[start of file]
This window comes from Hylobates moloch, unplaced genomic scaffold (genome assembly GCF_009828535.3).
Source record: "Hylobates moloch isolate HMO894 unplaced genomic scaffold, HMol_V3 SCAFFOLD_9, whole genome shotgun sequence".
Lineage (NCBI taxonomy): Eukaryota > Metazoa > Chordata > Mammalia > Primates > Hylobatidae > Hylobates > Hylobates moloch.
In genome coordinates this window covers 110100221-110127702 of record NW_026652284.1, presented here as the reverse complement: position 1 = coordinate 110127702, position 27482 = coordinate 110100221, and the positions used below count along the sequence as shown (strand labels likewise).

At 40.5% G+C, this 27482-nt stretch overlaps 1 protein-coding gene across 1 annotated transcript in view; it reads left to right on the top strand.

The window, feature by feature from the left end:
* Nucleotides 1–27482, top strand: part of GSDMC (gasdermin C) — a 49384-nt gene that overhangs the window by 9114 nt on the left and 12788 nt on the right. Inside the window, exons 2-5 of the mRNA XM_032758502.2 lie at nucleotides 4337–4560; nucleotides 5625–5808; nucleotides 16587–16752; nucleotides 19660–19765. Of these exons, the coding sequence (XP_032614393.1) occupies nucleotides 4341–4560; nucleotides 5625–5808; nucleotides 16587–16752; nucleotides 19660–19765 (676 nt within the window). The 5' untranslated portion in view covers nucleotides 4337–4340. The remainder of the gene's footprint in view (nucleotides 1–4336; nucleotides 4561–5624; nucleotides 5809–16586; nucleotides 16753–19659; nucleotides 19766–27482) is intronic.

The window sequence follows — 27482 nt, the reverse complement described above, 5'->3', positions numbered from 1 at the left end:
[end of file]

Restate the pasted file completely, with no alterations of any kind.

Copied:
This window comes from Hylobates moloch, unplaced genomic scaffold (genome assembly GCF_009828535.3).
Source record: "Hylobates moloch isolate HMO894 unplaced genomic scaffold, HMol_V3 SCAFFOLD_9, whole genome shotgun sequence".
Lineage (NCBI taxonomy): Eukaryota > Metazoa > Chordata > Mammalia > Primates > Hylobatidae > Hylobates > Hylobates moloch.
In genome coordinates this window covers 110100221-110127702 of record NW_026652284.1, presented here as the reverse complement: position 1 = coordinate 110127702, position 27482 = coordinate 110100221, and the positions used below count along the sequence as shown (strand labels likewise).

At 40.5% G+C, this 27482-nt stretch overlaps 1 protein-coding gene across 1 annotated transcript in view; it reads left to right on the top strand.

The window, feature by feature from the left end:
* Nucleotides 1–27482, top strand: part of GSDMC (gasdermin C) — a 49384-nt gene that overhangs the window by 9114 nt on the left and 12788 nt on the right. Inside the window, exons 2-5 of the mRNA XM_032758502.2 lie at nucleotides 4337–4560; nucleotides 5625–5808; nucleotides 16587–16752; nucleotides 19660–19765. Of these exons, the coding sequence (XP_032614393.1) occupies nucleotides 4341–4560; nucleotides 5625–5808; nucleotides 16587–16752; nucleotides 19660–19765 (676 nt within the window). The 5' untranslated portion in view covers nucleotides 4337–4340. The remainder of the gene's footprint in view (nucleotides 1–4336; nucleotides 4561–5624; nucleotides 5809–16586; nucleotides 16753–19659; nucleotides 19766–27482) is intronic.

The window sequence follows — 27482 nt, the reverse complement described above, 5'->3', positions numbered from 1 at the left end: